Addiction is a chronic, but treatable, brain disorder. People who are addicted cannot control their need for alcohol or other drugs, even in the face of negative health, social, or legal consequences. This lack of control is the result of alcohol- or drug-induced changes in the brain. Those changes, in turn, cause behavior changes.Addiction grows more serious over time. Substance use disorders travel along a continuum. This progression can be measured by the amount, frequency, and context of a person’s substance use. As their illness deepens, addicted people need more alcohol or other drugs; they may use more often and use in situations they never imagined when they first began to drink or take drugs. The illness becomes harder to treat, and the related health problems, such as organ disease, become worse.

Symptoms of addiction include tolerance (development of resistance to the effects of alcohol or other drugs over time) and withdrawal, a painful or unpleasant physical response when the substance is withheld. Many people with this illness deny that they are addicted. They often emphasize that they enjoy drinking or taking other drugs.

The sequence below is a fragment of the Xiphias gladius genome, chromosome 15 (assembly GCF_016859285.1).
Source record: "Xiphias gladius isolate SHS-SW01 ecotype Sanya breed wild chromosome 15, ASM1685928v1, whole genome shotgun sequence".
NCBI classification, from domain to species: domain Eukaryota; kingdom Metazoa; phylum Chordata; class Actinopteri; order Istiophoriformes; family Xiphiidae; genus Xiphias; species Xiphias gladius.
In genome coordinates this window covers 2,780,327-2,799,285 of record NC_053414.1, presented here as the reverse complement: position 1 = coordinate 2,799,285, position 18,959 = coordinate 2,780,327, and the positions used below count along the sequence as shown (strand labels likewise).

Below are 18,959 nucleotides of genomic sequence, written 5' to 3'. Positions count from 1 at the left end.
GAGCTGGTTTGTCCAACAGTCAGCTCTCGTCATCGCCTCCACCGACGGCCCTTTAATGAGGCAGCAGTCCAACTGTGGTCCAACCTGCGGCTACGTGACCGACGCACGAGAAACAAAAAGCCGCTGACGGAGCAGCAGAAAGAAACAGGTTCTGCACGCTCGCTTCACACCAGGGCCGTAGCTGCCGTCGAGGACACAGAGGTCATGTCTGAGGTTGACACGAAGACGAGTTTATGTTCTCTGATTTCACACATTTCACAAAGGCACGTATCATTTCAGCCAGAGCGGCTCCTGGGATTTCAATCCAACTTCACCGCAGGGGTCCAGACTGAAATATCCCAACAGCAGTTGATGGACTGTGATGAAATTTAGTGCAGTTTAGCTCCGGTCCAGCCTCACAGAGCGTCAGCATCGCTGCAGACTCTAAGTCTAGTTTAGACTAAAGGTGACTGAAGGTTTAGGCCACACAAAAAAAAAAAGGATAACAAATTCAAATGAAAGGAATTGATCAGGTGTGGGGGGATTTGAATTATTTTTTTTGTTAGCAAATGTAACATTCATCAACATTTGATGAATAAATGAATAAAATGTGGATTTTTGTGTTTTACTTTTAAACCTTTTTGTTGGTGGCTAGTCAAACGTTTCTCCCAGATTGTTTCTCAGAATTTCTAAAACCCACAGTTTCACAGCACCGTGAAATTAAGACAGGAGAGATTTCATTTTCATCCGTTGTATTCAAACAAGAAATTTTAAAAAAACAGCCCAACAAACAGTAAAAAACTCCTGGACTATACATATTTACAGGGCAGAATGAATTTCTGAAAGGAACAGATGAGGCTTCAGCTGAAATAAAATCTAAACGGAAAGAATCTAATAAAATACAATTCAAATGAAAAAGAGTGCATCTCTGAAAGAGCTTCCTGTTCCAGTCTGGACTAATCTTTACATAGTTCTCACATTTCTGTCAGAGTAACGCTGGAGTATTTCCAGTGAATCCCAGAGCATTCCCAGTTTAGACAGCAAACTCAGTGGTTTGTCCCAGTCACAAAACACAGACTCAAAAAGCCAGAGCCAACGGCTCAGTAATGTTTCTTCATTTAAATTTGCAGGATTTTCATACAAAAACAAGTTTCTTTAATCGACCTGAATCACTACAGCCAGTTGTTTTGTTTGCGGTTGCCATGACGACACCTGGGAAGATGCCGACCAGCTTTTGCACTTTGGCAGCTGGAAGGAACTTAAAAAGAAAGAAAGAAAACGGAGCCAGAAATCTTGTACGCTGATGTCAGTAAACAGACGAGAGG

People recovering from addiction can experience a lack of control and return to their substance use at some point in their recovery process. This faltering, common among people with most chronic disorders, is called relapse. To ordinary people, relapse is one of the most perplexing aspects of addiction. Millions of Americans who want to stop using addictive substances suffer tremendously, and relapses can be quite discouraging.

Source: HBO: Addiction.
Web: What is Addiction?

The following screening tool – the UNCOPE – is provided to help assess your concerns about adult substance abuse. This self-evaluation, of course, does not replace a formal evaluation by an addictions or mental health professional. If, after answering the questions, you have concerns about the possibility of substance abuse negatively impacting your life or the life of an adult you care for, we recommend that you please call a customer service representative at (779) 368-0060 from 8 a.m. to 5:00 p.m. Monday-Thursday or Friday from 8 a.m. to noon and make an appointment to meet with an addictions or mental health professional.

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